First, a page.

When her biology lab started researching Zika in 2008, “nobody was interested in the virus at all,” says Kathryn Hanley ’89. Since its discovery in monkeys in the 1940s, it had crossed over to infect very few human beings, all in Africa and Asia, and the symptoms weren’t life-threatening. “A virus that gives you maybe a fever and a mild rash is just not terrifying, right? Given all the other public health problems in the world, why would you devote time or resources to investigating something that just doesn’t make you very sick?”
Hanley’s lab, however, was already investigating the genetics and ecology of other arthropod-borne viruses—including dengue, chikungunya and yellow fever—so they added Zika to the list. She and her colleagues at New Mexico State University and partner institutions screened mosquitos, monkeys and humans for infection in the jungle of southeastern Senegal.
Meanwhile, Zika went “on the march,” as Hanley puts it. It showed up in more than 100 people on Micronesia’s island of Yap; a few years later, it broke out in even greater numbers on other Pacific islands. While usually spread by mosquito bites, it also proved transmissible through sexual contact, through blood transfusions, and from mothers to infants before or during birth.
By late 2015, the whole world was growing terrified of Zika. It had reached numerous Latin American and Caribbean countries and triggered an official national emergency in Brazil. It was linked to a potentially fatal nerve disorder called Guillain-Barré syndrome, and the fetuses of Zika-infected mothers were found to be at increased risk of congenital microcephaly, a severe malformation of the brain. When the public health community realized the urgent need for Zika vaccines and treatments, they had Hanley’s team to thank for much of the existing preliminary research.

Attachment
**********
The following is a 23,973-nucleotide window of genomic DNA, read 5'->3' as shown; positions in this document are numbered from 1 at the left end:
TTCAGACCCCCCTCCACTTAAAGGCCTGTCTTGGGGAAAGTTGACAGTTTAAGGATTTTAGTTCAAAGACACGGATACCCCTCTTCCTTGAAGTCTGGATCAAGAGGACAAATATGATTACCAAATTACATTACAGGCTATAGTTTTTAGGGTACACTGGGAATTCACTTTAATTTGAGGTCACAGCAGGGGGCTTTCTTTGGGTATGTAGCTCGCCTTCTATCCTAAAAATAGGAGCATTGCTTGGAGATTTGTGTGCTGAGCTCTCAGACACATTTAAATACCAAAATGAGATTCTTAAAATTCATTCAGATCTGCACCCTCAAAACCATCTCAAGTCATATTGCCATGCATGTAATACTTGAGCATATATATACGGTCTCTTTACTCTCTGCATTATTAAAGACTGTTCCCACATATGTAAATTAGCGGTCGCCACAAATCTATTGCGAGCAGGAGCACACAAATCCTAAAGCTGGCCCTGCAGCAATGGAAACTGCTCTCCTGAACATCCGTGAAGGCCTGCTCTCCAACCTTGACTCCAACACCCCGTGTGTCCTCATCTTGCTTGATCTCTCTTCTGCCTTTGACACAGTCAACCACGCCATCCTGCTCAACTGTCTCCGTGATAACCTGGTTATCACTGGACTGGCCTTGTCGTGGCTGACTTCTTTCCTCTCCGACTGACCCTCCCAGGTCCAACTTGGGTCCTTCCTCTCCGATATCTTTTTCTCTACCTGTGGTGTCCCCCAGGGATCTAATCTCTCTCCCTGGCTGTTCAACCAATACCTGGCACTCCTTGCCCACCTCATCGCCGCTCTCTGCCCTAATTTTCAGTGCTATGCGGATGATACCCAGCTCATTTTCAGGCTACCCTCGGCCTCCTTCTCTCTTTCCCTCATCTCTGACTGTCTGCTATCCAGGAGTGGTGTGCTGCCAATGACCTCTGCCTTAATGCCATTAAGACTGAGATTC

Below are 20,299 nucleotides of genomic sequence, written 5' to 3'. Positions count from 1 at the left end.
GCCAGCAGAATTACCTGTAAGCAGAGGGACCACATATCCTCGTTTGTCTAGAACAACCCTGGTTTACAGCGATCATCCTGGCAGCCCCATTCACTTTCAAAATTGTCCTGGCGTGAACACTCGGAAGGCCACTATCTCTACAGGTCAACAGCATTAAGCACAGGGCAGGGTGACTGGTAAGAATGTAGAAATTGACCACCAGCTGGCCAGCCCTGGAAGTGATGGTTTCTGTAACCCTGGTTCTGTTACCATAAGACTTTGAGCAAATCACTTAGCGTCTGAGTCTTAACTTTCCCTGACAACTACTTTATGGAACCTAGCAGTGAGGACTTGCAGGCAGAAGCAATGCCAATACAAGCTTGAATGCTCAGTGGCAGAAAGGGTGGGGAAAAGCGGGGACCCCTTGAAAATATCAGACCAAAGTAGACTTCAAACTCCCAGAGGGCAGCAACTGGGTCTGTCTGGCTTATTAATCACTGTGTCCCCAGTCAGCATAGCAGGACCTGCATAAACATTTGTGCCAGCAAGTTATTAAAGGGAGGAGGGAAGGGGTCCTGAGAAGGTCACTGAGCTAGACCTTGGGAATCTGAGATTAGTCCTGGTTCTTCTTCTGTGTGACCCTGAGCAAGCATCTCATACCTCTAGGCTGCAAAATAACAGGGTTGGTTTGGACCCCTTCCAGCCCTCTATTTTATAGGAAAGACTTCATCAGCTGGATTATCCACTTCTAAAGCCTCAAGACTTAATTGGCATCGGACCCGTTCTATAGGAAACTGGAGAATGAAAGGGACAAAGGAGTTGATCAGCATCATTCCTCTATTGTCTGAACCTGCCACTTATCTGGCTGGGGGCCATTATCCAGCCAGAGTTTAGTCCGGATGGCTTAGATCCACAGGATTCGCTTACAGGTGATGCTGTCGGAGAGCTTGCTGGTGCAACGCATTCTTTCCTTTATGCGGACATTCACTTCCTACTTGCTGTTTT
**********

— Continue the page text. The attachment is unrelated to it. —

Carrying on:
A virus that gives you maybe a fever and a mild rash is just not terrifying, right?
“But you can only test vaccines and drugs in model systems, and we didn’t have any for Zika virus,” says Hanley. So, in partnership with colleagues at the University of Texas medical branch, she began studying it in mice with compromised immune systems, discovering that the virus replicates in their brains and testes, and that “the older the mice, the more likely they were to survive the infection.”
Now they’re treating some of the mice with fluoroquinolones, in the hope that these antibiotics can be effectively repurposed to treat Zika. The team has also been comparing African, Asian and Latin American strains of Zika to see whether the virus is evolving to be more infectious to mosquitos and humans.
Hanley worked earlier in her career at the National Institutes of Health on a dengue vaccine (now in Phase III clinical trials). But she found her calling long before that. “I tell people I met my first great love at Amherst, and that was evolutionary biology,” she says. After her first course in the subject, she “never looked back.”
Indeed, she looks forward. A study she’s leading in Manaus, Brazil, anticipates the possibility that Zika could “spill back” from humans into monkeys. Now that the disease has been confirmed in Mexico, her team hears it “knocking on the door” of New Mexico, so they’ve been monitoring mosquito ecology across the state. And her current sabbatical project at the Cary Institute of Ecosystem Studies in Millbrook, N.Y., focuses on the recent emergence of the tick-borne Powassan virus in New York and New England. Viruses evolve quickly, she knows, and it’s vital to stay one step ahead.